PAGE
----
Wednesday, August 17, 2011

Additional Thoughts on Significance Culture

Our previous post introduced the work of Constance Perin,  Visiting Scholar in Anthropology at MIT, including her thesis of “significance culture” in nuclear installations.  Here we expand on the intersection of her thesis with some of our work. 

Perin places primary emphasis on the availability and integration of information to systematize and enhance the determination of risk significance.  This becomes the true organizing principle of nuclear operational safety and supplants the often hazy construct of safety culture.  We agree with the emphasis on more rigorous and informed assessments of risk as an organizing principle and focus for the entire organization. 

Perin observes: “Significance culture arises out of a knowledge-using and knowledge-creating paradigm. Its effectiveness depends less on “management emphasis” and “personnel attitudes” than on having an operational philosophy represented in goals, policies, priorities, and actions organized around effectively characterizing questionable conditions before they can escalate risk.” (Significance Culture, p. 3)*

We found a similar thought from Kenneth Brawn on a recent LinkedIn post under the Nuclear Safety Group.  He states, “Decision making, and hence leadership, is based on accurate data collection that is orchestrated, focused, real time and presented in a structured fashion for a defined audience….Managers make decisions based on stakeholder needs – the problem is that risk is not adequately considered because not enough time is taken (given) to gather and orchestrate the necessary data to provide structured information for the real time circumstances.” ** 

While seeing the potential unifying force of significance culture, we are mindful also that such determinations often are made under a cloak of precision that is not warranted or routinely achievable.  Such analyses are complex, uncertain, and subject to considerable judgment by the involved analysts and decision makers.  In other words, they are inherently fuzzy.  This limitation can only be partly remedied through better availability of information.  Nuclear safety does not generally include “bright lines” of acceptable or unacceptable risks, or finely drawn increments of risk.  Sure, PRA analyses and other “risk informed” approaches provide the illusion of quantitative precision, and often provide useful insight for devising courses of action that that do not pose “undue risk” to public safety.  But one does not have to read too many Licensee Event Reports (LERs) to see that risk determinations are ultimately shades of gray.  For one example, see the background information on our decision scoring example involving a pipe leak in a 30” moderate energy piping elbow and interim repair.  The technical justification for the interim fix included terms such as “postulated”, “best estimate” and “based on the assumption”.  A full reading of the LER makes clear the risk determination involved considerable qualitative judgment by the licensee in making its case and the NRC in approving the interim measure. That said, the NRC’s justification also rested in large part on a finding of “hardship or unusual difficulty” if a code repair were to be required immediately.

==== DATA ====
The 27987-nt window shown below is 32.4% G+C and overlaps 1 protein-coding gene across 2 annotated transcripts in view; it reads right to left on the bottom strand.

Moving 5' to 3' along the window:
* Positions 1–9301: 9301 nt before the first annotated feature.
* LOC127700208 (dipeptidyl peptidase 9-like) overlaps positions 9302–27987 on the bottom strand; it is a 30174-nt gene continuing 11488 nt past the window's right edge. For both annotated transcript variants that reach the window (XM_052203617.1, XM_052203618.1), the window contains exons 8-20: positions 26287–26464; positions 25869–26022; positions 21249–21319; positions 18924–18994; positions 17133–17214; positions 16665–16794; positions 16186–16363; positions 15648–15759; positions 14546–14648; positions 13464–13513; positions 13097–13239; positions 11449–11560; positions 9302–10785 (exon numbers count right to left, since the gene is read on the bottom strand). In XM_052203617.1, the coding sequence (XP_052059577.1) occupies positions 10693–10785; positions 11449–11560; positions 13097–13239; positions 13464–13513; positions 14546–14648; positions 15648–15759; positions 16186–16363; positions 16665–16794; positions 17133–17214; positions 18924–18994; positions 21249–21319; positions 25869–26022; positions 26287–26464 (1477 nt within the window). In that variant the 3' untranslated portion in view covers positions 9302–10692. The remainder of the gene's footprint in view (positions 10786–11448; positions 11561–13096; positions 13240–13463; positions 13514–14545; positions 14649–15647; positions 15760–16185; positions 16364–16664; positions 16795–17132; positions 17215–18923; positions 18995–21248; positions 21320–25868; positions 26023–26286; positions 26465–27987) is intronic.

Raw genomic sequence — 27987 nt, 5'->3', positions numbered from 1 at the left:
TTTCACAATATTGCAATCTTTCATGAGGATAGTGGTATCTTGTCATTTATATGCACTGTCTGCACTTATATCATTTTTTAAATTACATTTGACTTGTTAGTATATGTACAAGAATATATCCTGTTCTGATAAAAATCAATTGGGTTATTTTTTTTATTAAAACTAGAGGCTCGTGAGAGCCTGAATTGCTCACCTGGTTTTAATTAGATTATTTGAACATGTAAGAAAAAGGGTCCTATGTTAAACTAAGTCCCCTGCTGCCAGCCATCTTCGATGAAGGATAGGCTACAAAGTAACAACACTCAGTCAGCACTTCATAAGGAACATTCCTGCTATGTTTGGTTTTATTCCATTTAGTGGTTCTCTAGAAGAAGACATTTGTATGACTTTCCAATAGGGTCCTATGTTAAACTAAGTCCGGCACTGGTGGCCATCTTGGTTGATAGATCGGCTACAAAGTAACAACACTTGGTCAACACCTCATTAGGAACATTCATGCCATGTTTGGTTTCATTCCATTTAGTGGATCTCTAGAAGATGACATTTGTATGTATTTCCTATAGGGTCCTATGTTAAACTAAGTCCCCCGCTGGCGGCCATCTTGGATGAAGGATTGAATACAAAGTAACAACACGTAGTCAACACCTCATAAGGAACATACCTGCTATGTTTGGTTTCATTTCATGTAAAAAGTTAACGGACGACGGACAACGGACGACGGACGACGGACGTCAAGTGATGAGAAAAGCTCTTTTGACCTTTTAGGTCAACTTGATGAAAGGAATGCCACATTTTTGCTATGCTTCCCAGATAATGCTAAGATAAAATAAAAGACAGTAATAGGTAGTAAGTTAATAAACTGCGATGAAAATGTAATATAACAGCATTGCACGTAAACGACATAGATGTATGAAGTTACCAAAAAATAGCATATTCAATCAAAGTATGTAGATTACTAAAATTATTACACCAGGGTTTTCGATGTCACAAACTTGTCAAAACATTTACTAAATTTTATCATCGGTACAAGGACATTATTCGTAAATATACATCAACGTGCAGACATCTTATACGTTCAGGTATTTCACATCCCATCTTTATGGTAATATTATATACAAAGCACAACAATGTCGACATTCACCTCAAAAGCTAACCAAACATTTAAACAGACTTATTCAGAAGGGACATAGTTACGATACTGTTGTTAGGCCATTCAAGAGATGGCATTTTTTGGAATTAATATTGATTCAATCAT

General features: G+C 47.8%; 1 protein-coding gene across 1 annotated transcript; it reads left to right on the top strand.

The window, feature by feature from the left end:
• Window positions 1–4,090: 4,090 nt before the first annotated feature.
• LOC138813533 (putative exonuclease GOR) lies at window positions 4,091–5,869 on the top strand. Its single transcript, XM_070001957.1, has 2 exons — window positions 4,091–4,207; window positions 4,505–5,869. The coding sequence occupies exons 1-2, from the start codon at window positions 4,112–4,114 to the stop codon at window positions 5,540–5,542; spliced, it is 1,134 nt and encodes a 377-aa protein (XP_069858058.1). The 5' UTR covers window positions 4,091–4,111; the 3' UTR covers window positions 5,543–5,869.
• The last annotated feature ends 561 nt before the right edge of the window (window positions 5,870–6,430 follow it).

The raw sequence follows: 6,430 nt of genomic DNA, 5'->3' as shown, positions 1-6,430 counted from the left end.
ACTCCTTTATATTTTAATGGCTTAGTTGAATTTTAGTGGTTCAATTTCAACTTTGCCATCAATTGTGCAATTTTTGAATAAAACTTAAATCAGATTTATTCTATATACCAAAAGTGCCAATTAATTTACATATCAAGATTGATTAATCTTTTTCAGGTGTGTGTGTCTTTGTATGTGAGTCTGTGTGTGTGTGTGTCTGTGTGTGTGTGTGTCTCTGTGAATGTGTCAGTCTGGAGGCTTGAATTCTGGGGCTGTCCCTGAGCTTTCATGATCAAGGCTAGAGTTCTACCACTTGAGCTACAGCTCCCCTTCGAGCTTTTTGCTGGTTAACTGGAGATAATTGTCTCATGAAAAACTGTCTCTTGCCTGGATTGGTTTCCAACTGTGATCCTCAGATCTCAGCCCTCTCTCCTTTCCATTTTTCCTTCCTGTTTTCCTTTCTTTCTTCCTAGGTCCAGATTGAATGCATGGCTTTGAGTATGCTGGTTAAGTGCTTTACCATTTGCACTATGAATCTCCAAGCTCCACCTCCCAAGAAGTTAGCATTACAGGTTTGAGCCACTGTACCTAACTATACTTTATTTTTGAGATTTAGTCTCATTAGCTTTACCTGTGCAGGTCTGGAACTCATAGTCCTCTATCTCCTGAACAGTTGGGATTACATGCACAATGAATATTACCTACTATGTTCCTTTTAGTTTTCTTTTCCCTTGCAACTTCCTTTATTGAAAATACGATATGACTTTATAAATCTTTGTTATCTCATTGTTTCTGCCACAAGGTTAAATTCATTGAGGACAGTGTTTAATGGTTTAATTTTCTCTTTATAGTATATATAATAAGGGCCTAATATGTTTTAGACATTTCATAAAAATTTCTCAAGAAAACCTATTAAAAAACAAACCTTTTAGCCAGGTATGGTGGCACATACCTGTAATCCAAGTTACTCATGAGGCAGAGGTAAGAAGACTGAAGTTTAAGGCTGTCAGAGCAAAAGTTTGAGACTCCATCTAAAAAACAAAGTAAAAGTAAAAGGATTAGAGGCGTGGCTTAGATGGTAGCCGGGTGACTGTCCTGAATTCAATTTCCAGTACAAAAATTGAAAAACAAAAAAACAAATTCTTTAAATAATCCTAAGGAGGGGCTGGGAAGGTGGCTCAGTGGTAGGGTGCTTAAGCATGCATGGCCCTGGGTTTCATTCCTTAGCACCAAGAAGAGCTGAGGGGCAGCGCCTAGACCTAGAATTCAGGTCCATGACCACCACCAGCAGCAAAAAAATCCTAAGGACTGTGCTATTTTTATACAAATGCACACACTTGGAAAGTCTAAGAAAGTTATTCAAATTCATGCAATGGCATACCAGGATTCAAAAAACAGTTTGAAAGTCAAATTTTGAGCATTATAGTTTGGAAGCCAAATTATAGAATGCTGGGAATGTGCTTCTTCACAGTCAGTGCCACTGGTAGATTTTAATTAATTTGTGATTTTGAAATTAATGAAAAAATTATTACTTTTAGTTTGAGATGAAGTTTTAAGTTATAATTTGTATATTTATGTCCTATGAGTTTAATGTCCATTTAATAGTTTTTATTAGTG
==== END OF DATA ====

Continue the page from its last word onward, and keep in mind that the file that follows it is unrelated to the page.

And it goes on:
Where is this leading us?  Are poor safety decisions the result of the lack of quality information?  Perhaps.  However another scenario that is at least equally likely, is that the appropriate risk information may not be pursued vigorously or the information may be interpreted in the light most favorable to the organization’s other priorities.  We believe that the intrinsic uncertainties in significance determination opens the door to the influence of other factors - namely those ever present considerations of cost, schedule, plant availability, and even more personal interests, such as incentive programs and career advancement.  Where significance is fuzzy, it invites rationalization in the determination of risk and marginalization of the intrinsic uncertainties.  Thus a desired decision outcome could encourage tailoring of the risk determination to achieve the appropriate fit.  It may mean that Perin’s focus on “effectively characterizing questionable conditions” must also account for the presence and potential influence of other non-safety factors as part of the knowledge paradigm.   

This brings us back to Perin’s ideas for how to pull the string and dig deeper into this subject.  She finds, “Condition reports and event reviews document not only material issues. Uniquely, they also document systemic interactions among people, priorities, and equipment — feedback not otherwise available.” (Significance Culture, p.5)  This emphasis makes a lot of sense and in her book, Shouldering Risks: The Culture of Control in the Nuclear Power Industry, she takes up the challenge of delving into the depths of a series of actual condition reports.  Stay tuned for our review of the book in a subsequent post.